Tensions reached an all-time high in 2006, when violence erupted between police and strikers in Oaxaca, the state in which the SNTE is most active. The fighting lasted over seven months and resulted in more than a dozen deaths, as well as school shutdowns affecting 1.3 million children for a large portion of the school year. [6]

Recent events in several states across the country, including Oaxaca, Guerrero, and Michoacán, seem eerily reminiscent of the fatal 2006 protests. In reaction to President Nieto’s plans for reform, union members have taken to the streets, blockading major roads and shopping mall entrances, as well as vandalizing local political party offices.

Currently, the Peña Nieto Administration is adamantly refusing to negotiate with the SNTE. On April 12, Secretary of the Interior Miguel Ángel Osorio Chong stated, “We’re not going to respond to the threats they’ve been making. We believe there are limits and the limit is the rule of law.” [7] The destructive nature of the union’s backlash against Peña Nieto’s reforms only serves to further increase the president’s determination to ensure that substantial change finally occurs.

Source: The Argentina Independent
Source: The Argentina Independent

Argentina: A Case of Compromise

In Argentina, teachers unions have taken a considerably different approach to make their demands known, which has proven to be far more successful as well as less harmful. Beginning in late February—around the same time that chaos erupted in Mexico—Argentine teachers unions began to organize a series of strikes, aiming to raise wages by 30 percent. Over the course of the next three months, nearly a dozen strikes took place in 17 provinces, affecting more than five million students. [8] These strikes, which were announced in advance, generally lasted between 24 and 96 hours, and—according to a spokesperson from the Buenos Aires Educators Association—roughly 98 percent of union members participated. [9]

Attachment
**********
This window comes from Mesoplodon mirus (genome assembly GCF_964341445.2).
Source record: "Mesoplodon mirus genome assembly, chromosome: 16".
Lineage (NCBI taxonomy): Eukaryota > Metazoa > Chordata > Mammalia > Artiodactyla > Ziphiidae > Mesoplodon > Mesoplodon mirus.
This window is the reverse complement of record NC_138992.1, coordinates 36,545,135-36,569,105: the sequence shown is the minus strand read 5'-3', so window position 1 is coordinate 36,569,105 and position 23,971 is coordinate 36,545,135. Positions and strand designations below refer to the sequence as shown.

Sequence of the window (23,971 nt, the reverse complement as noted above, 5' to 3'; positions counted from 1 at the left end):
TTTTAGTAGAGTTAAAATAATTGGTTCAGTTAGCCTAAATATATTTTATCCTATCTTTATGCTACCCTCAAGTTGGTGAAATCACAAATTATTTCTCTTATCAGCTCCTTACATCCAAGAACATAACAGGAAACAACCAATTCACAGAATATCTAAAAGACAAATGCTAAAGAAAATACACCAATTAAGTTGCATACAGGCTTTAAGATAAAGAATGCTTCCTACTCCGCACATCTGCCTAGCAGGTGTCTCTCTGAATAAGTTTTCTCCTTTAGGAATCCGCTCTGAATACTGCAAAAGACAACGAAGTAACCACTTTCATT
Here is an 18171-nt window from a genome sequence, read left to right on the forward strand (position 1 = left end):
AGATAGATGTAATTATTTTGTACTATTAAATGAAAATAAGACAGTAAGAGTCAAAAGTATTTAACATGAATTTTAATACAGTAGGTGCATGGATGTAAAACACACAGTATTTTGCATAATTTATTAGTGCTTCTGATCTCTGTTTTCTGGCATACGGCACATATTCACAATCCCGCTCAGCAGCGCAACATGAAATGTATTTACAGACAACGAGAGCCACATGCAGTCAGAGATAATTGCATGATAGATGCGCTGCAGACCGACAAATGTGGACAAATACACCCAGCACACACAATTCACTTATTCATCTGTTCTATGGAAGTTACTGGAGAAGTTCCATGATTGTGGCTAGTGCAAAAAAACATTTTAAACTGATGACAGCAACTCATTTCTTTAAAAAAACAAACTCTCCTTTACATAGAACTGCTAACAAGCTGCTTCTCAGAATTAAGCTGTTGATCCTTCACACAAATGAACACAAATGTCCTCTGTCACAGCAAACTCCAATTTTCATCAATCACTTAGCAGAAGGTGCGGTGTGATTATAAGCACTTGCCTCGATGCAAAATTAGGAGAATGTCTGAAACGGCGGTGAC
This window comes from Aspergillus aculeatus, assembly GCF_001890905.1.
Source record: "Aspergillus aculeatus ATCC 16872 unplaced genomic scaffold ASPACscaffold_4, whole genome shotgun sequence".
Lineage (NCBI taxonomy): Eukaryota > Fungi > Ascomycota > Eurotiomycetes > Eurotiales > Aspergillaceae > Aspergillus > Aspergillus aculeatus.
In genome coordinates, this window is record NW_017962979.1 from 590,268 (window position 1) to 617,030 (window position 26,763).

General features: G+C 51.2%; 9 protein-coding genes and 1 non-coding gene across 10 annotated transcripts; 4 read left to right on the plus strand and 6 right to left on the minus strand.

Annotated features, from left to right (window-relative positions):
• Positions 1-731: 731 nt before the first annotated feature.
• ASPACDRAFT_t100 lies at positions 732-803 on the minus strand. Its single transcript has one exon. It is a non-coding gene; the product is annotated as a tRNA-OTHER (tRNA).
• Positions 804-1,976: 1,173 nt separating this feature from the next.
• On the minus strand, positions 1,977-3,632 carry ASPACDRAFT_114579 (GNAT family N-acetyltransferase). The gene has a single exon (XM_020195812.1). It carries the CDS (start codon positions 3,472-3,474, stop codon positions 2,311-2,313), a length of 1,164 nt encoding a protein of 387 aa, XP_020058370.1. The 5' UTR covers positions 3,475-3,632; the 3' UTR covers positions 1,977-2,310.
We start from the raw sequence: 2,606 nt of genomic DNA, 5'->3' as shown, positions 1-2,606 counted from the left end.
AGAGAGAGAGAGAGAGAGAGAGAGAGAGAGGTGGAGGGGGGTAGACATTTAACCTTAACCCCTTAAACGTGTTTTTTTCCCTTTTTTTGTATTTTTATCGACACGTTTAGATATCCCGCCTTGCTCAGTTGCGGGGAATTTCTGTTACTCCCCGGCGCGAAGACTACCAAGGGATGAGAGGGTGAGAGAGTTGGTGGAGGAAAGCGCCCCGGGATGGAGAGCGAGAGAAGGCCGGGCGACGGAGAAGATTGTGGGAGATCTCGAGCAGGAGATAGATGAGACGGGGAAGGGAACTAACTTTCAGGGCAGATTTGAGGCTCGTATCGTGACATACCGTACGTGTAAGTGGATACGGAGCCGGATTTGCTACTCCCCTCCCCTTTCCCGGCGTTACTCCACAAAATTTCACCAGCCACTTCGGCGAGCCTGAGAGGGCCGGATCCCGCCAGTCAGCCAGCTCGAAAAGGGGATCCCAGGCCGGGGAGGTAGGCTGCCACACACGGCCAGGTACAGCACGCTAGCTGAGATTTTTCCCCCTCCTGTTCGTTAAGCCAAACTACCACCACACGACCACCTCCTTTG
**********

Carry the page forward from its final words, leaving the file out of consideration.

Argentina was one of the first countries in Latin America to achieve universal primary school education, with the passage of the 1420 Common Education Act in 1884. However, quality of education has been an ongoing issue since the beginning of the country’s public education system, with high dropout and repetition rates in recent years. Between 1950 and 2004, Argentina’s ranking on the Human Development Index dropped drastically, from 14th to 36th. [10] Public opinion tends to regard teaching as a relatively undesirable occupation, and most young people choose to go into more profitable sectors. [11]

Throughout Argentina, unions are very appealing to teachers for the support that they provide. Out of 650,000 teachers, roughly 350,000 are unionized, comprising roughly 55 percent of all teachers in the country. [12] This rate is one of the highest among professions nationwide. The Unified Union of Educational Workers in Buenos Aires (Sindicato Unificado de Trabajadores de la Educación de Buenos Aires; SUTEBA) played a major role in organizing strikes in the province of Buenos Aires, where it consists of more than 100,000 members. [13] The Argentina Confederation of Educational Workers (Central de Trabajadores de la Educación de la República Argentina; CTERA) has provided crucial advocacy for widespread and effective strikes over the past several months.

Teachers’ strikes have not been entirely peaceful, although in the last case it was the authorities rather than union members who instigated the conflict. In 2007, a high school chemistry teacher was killed during a march after police hit him in the head with a tear gas cartridge. [14] Instead of spurring further violence, this tragic death resulted in an organized, nationwide protest.

The strikes that began in February were largely initiated by outrage that teachers’ wages were not rising at the same rate as the country’s cost of living. Argentina’s soaring inflation rate is officially logged at 10.3 percent according to the government’s Instituto Nacional de Estadista, but private economists have estimated that the true inflation rate may be as high as 25 percent. [15] Unions began the strikes with demands for a 30 percent wage raise, and refused to budge throughout months of debate. The peaceful obstinacy proved effective, as negotiations gradually shifted in the teachers’ favor over time. The government had initially offered teachers a mere 6 percent raise, but union leaders were ultimately able to score a 24.5 percent increase in salaries, which will be paid out in two installments over July and September. [16] The success of unions such as SUTEBA and CTERA serves as proof that sustained, nonviolent protests are a powerful leverage tool in gaining the upper hand of negotiations.